Harry Bass, Jr. Gold Collection Realizes a Stunning $18 Million in Proceeds
On October 2-4 at the Park Lane Hotel in New York City, several hundred bidders from all over the world competed for a magnificent selection of gold coins from the Harry Bass, Jr. collection. Most of these rarities had been unavailable to collectors and investors for decades. When all was said and done, over $18 million crossed the auction block.
Following are some of the highlights from this important event:
A very rare 1855-D gold $1 in MS62 hammered at $92,000. An incredible MS67 1838 $2.50 soared to $69,000. The “Little Princess,” one of most famous coins in numismatics, sold for $115,000. The finest known 1854-S $2.50 in AU50 sold for $137,700 after intense bidding. An amazing 1911-D $2.50 brought a crowd pleasing $63,250.
One of the rarities which we were very interested in, because of the specimen being offered in this newsletter, was the 1795 $5 Small Eagle in MS63 which sold for a whopping $138,000. This was followed by a 1797 “15 Stars” Half-Eagle in AU55 which sold for $92,000 and an AU53 of the same variety that sold for $69,000. The 1797 Small-Eagle “16 Stars” variety set the gallery on end when it crossed the block at $115,000. The 1815 $5 in AU58 condition realized $103,500, and an incredible gem 1820 in MS65 sold for $71,300. This one set the room on fire: The 1829 Lg. Planchet $5 in MS65 soared in the bidding and hammered for $241,500!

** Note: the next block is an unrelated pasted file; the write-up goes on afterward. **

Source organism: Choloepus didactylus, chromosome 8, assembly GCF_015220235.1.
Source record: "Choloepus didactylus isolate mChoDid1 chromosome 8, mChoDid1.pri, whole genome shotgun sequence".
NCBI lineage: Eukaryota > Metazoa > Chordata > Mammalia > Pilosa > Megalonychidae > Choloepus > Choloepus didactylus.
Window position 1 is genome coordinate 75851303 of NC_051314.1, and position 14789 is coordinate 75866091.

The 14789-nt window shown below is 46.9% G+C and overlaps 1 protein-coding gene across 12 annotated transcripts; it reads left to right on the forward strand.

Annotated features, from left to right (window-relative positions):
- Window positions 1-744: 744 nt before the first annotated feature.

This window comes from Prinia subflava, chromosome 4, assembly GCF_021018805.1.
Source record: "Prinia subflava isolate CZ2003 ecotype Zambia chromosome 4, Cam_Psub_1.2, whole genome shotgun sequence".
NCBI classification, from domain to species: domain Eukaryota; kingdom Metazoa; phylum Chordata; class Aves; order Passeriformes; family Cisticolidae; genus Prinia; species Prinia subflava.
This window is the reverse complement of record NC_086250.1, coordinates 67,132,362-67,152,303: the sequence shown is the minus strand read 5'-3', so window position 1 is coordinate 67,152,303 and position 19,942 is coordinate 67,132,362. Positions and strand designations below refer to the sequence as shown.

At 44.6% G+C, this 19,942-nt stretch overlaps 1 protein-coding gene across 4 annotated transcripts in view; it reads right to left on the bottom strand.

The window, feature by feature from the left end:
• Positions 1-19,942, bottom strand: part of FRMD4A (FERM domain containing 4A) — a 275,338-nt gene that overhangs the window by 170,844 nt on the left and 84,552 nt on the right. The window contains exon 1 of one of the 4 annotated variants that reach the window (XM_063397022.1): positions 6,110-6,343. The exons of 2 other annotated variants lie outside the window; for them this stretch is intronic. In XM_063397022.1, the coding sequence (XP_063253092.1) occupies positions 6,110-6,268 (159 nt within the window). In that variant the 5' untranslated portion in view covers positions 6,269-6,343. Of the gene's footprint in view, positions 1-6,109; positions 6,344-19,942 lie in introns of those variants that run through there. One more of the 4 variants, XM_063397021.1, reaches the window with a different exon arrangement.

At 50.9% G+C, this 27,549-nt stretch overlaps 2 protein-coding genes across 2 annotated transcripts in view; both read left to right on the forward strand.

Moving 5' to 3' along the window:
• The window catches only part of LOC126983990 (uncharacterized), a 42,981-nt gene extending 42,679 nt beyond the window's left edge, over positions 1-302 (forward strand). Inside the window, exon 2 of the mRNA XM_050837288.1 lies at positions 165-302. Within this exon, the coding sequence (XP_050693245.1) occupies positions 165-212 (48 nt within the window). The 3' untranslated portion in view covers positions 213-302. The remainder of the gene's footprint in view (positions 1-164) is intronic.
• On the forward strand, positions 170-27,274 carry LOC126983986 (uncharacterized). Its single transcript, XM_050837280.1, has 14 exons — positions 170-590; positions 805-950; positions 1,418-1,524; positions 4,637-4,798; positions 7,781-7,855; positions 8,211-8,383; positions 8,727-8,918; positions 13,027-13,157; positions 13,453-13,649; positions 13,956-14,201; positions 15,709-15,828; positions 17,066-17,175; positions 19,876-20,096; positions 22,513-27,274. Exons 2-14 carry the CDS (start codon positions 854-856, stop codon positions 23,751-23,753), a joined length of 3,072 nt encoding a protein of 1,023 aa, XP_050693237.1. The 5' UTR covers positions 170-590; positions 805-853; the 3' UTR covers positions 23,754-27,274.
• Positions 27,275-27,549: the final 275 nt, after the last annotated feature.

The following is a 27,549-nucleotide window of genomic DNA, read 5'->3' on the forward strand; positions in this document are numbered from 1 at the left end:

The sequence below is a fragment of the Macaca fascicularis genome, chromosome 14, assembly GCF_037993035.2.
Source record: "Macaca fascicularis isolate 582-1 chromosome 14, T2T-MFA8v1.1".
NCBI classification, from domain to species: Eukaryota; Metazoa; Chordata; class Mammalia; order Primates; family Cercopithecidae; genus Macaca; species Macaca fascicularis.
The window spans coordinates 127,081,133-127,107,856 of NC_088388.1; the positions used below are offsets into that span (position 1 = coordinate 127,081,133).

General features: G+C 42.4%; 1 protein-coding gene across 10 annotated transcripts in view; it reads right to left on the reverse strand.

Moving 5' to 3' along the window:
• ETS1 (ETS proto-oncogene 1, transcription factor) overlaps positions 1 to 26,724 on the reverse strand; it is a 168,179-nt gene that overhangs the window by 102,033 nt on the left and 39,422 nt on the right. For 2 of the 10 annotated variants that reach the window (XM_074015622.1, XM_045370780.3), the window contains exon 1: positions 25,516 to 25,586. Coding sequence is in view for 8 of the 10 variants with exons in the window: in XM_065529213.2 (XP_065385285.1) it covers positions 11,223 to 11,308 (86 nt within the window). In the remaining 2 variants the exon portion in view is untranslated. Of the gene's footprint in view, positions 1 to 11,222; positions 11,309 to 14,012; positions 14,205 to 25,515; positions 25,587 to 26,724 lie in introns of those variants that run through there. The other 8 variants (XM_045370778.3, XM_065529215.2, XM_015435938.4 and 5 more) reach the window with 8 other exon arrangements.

One might think that anything that followed would be anti-climatic, but this was not the case. There was plenty more to come! An amazing gem 1837 $5 in MS66 sold at $97,750, a gem 1838 $5 brought $115,000, a beautiful 1838-C $5 in MS63 sold for $86,250, and a possibly unique 1864-S in MS65 hammered at $178,250.
Another area of high interest to us were the $10 Eagles and they started the evening with a 1797 in AU58 rocketing to $103,500, and an outstanding gem 1894 in PR66 selling for $63,250. One of my favorites was an 1856-O mint Double-Eagle which shattered expectations and soared to $105,800. Here is one that hurt a little: The 1870-CC EF45 sold for $97,750. The reason it hurts is that I passed on the same coin a little over a year ago when offered one for $65,000 ouch!
I could go on and on especially on the proof gold but I believe the message is clear: The market for rarities is very firm and I, for one, think that the trend is up!